G.R. No. 93239. March 18, 1991 (Case Brief / Digest)

### Title: People of the Philippines v. Edison Sucro

### Facts:
On March 21, 1989, in Kalibo, Aklan, Edison Sucro was caught selling marijuana. Following a surveillance operation instructed by P/Lt. Vicente Seraspi, Jr. due to reports of Sucro’s drug activities, Pat. Roy Fulgencio monitored the accused. Fulgencio witnessed Sucro engage in selling marijuana from a chapel to various customers, including one Aldie Borromeo and Ronnie Macabante. Based on Fulgencio’s observations relayed to Seraspi, a police operation led to the apprehension of Sucro and the recovery of marijuana from him and Macabante. Sucro’s subsequent trial resulted in a conviction for selling prohibited drugs under Section 4, Article II of the Dangerous Drugs Act, sentencing him to life imprisonment and a fine of P20,000.

Sucro appealed the conviction, arguing the illegality of the warrantless arrest and the admission of the seized drugs as evidence. The procedural journey reached the Supreme Court, where the defense challenged the lower court’s admission of drug evidence (Exhibits “E” – “E-4”) and the validity of Sucro’s guilt under the pertinent law.

### Issues:
1. Whether the warrantless arrest of Sucro was lawful;
2. If the evidence obtained during this arrest was admissible;
3. The credibility of witness testimony post-arrest, specifically Ronnie Macabante’s testimony;
4. The validity of Sucro’s defense of alibi against the prosecution’s evidence.

### Court’s Decision:
The Supreme Court affirmed the lower court’s decision, ruling that:

1. The warrantless arrest was lawful under Section 5, Rule 113 of the Rules on Criminal Procedure due to the crime being committed in the presence of law enforcement, thus rendering the subsequent search and seizure valid.
2. The evidence obtained from Sucro’s lawful arrest was admissible, as it directly connected him to the crime of selling marijuana.
3. Testimonies of witnesses (including Ronnie Macabante) involved in or observing the drug transaction were credible and supported by the regular performance of duty by law enforcement officers.
4. Sucro’s alibi was insufficient to overcome the positive identification of his involvement in drug selling, and his presence in the area was admitted, contradicting his claim of being elsewhere.

### Doctrine:
The Supreme Court reiterated the principle that warrantless arrests can be lawful if the arrestee is seen committing, is about to commit, or has just committed an offense (Section 5, Rule 113 of the Rules on Criminal Procedure). Additionally, the decision reinforced that credibility is given to the trial court’s assessment of witness testimony, especially when corroborated by other evidence and official duties of law enforcement.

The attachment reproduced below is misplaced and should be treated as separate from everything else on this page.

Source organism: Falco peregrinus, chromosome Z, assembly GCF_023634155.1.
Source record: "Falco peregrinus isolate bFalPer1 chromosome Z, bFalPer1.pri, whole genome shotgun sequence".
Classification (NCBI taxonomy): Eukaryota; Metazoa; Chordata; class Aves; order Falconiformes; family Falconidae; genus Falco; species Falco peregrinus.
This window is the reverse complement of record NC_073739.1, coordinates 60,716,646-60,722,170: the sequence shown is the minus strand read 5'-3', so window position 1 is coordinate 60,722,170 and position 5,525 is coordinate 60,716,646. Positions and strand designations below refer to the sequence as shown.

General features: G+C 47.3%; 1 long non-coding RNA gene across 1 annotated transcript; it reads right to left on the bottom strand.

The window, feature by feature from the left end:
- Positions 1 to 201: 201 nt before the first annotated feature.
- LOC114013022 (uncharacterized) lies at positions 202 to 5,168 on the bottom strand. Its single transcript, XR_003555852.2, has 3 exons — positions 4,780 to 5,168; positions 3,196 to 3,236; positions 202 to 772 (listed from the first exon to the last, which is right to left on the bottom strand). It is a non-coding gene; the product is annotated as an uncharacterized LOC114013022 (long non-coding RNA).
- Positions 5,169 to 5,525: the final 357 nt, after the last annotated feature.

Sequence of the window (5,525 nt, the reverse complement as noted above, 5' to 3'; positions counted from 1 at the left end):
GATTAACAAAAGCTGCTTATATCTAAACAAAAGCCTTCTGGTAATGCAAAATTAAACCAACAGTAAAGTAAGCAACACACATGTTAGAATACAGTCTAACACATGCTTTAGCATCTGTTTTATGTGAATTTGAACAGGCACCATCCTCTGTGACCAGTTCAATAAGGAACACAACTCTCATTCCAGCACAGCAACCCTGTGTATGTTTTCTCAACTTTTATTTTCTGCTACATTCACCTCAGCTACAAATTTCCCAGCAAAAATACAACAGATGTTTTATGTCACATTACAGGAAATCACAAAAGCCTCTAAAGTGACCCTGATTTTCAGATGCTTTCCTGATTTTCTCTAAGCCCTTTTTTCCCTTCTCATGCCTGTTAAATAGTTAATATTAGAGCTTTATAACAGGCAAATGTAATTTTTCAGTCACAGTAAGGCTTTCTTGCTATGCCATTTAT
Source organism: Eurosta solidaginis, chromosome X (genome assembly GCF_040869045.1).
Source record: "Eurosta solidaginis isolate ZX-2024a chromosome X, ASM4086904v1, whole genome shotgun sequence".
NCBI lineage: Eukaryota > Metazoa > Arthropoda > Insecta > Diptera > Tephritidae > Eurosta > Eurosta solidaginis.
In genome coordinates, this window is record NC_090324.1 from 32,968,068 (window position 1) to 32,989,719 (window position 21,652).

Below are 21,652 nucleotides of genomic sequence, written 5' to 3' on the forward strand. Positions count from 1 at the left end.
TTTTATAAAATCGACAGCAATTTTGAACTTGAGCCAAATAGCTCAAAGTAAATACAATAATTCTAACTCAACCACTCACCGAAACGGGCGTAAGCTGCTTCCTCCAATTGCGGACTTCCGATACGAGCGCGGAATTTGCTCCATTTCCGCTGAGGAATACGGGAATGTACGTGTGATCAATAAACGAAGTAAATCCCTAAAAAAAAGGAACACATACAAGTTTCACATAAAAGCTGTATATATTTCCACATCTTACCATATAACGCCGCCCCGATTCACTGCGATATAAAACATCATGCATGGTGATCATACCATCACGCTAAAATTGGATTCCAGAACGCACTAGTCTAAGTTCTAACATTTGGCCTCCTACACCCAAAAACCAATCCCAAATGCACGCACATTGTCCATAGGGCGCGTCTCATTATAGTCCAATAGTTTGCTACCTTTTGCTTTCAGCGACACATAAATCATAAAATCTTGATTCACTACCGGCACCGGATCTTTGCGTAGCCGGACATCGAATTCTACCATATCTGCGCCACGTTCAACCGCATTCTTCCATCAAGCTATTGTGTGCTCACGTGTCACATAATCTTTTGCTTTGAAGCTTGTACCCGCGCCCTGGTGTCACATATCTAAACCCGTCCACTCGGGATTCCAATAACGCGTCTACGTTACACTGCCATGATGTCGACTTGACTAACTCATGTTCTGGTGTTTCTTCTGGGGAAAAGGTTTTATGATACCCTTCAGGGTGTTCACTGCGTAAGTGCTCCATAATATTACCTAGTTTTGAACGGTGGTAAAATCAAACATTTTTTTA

### Class Notes:
– **Warrantless Arrest**: Lawful under certain conditions such as the crime occurring in the presence of an officer (Section 5, Rule 113, Rules on Criminal Procedure).
– **Search Incident to Lawful Arrest**: Items connected to the crime can be seized without a warrant if the arrest itself is lawful.
– **Evidence Admissibility**: Evidence obtained from a lawful arrest is considered admissible in court.
– **Witness Testimony**: The credibility of a witness is established based on the demeanor observed by the trial court and is generally upheld on appeal unless significant oversight is demonstrated.
– **Defense of Alibi**: Fails against positive identification and credible witness testimony tying the defendant to the crime.
– **Probable Cause for Warrantless Action**: Exists based on reasonable grounds or intelligence reports indicating involvement in a crime, leading to lawful police action.

### Historical Background:
The case was decided in the context of the Philippines’ ongoing battle against illegal drugs, where law enforcement is often challenged by the imperatives of rapidly responding to ongoing criminal activities and the judicial mandate to respect the due process rights of suspects. It illustrates the balancing act courts perform in assessing the legality of police actions against the backdrop of protecting society from prohibited substances.


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